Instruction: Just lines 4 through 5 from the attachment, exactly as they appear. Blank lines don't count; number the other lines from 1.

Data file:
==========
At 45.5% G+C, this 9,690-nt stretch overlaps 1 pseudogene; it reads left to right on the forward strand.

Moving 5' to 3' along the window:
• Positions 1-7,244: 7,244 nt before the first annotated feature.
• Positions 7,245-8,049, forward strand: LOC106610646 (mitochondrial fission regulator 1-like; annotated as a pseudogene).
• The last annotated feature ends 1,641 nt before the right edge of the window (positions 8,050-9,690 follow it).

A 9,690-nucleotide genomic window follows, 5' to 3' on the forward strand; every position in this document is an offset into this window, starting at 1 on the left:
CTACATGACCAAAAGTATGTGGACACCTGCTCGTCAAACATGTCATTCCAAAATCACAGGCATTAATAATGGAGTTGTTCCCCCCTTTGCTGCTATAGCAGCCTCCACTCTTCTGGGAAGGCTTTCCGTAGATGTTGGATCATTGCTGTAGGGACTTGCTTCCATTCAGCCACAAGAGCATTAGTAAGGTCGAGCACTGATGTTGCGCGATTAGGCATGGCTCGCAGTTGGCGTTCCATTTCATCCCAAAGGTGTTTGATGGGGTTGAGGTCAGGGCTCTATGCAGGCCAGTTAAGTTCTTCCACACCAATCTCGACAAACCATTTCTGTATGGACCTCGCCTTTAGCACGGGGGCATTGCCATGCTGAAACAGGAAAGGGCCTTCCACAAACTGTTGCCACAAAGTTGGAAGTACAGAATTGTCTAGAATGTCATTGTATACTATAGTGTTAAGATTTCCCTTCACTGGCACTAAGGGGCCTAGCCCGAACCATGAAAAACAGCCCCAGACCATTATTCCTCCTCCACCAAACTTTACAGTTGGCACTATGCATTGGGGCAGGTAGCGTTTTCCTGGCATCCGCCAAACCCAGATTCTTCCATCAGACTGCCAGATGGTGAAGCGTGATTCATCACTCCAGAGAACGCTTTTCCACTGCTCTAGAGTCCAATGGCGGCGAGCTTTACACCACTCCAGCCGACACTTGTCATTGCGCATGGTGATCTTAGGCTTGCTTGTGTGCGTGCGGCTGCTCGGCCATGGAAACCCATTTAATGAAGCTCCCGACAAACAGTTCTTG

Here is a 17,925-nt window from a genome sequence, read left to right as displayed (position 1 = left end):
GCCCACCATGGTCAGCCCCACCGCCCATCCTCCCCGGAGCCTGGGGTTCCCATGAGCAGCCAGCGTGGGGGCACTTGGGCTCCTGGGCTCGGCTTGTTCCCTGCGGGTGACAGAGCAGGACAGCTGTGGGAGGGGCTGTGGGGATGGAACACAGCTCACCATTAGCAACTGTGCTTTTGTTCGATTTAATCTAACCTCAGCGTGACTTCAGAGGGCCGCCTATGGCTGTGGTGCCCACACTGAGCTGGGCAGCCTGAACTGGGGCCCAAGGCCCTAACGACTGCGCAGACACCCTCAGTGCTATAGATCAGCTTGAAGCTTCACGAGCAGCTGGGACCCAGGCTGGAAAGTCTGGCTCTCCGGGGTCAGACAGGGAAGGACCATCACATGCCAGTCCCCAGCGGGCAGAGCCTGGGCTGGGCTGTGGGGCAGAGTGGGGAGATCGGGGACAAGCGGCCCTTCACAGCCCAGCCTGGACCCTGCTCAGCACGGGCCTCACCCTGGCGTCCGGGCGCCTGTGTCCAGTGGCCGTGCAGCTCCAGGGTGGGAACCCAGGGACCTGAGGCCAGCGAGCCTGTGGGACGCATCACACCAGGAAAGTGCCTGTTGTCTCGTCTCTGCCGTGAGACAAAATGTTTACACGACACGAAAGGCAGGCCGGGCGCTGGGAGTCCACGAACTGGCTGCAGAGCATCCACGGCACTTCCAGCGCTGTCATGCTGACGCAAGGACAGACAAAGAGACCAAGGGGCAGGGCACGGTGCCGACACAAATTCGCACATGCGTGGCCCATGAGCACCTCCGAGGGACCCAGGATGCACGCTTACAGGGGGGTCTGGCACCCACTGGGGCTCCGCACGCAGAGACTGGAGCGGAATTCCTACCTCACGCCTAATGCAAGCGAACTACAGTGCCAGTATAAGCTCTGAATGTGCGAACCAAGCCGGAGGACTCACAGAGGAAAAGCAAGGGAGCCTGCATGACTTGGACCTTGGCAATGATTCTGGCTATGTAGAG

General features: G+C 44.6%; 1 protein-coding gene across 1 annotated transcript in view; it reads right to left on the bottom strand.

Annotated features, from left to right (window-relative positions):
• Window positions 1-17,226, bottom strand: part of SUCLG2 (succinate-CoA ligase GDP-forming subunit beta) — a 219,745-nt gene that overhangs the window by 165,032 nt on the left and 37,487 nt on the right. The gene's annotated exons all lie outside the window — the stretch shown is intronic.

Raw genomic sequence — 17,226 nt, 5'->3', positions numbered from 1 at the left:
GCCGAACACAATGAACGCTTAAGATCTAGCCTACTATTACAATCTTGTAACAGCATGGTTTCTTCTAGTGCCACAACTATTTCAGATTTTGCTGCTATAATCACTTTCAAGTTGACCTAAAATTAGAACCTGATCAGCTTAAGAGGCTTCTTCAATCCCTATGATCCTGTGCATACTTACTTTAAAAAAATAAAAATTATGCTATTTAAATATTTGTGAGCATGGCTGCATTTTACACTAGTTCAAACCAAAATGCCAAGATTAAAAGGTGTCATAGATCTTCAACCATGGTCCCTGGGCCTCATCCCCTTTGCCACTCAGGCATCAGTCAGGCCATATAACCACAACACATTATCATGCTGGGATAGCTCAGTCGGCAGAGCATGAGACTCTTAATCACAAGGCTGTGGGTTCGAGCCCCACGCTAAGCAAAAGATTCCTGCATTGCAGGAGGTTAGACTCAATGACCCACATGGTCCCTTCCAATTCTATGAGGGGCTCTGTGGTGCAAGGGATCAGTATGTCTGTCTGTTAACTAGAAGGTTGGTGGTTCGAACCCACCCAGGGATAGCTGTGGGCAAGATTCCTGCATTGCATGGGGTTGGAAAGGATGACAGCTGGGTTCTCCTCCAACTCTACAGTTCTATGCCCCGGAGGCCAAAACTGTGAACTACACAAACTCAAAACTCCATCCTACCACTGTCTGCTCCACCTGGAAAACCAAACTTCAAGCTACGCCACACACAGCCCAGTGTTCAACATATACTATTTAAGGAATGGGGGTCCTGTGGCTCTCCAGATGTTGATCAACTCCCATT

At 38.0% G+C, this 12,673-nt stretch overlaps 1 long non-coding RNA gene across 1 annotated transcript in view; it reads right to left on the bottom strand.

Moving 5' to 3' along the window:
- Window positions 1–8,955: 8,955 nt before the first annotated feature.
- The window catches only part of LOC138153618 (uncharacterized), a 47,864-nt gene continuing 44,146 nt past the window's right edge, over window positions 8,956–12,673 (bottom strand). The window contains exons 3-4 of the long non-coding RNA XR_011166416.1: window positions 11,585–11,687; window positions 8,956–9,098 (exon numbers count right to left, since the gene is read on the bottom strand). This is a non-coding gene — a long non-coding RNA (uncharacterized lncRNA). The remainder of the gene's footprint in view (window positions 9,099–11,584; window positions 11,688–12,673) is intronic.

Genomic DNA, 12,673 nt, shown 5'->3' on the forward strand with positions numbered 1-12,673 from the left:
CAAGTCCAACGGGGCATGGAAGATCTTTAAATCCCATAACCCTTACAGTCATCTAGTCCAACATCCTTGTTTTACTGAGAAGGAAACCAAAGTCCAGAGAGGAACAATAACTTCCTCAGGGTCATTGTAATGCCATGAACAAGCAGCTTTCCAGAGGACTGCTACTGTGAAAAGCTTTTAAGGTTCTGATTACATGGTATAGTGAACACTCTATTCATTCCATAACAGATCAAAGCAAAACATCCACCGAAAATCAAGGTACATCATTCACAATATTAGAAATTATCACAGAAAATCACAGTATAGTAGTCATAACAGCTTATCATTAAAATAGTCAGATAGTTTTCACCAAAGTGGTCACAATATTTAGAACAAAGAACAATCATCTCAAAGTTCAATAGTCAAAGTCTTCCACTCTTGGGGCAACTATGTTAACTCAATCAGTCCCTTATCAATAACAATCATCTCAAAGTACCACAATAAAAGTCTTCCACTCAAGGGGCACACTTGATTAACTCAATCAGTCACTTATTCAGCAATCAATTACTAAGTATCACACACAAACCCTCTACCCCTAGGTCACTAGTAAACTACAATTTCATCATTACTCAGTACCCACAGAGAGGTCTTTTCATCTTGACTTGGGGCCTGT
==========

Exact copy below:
• Positions 7,245-8,049, forward strand: LOC106610646 (mitochondrial fission regulator 1-like; annotated as a pseudogene).
• The last annotated feature ends 1,641 nt before the right edge of the window (positions 8,050-9,690 follow it).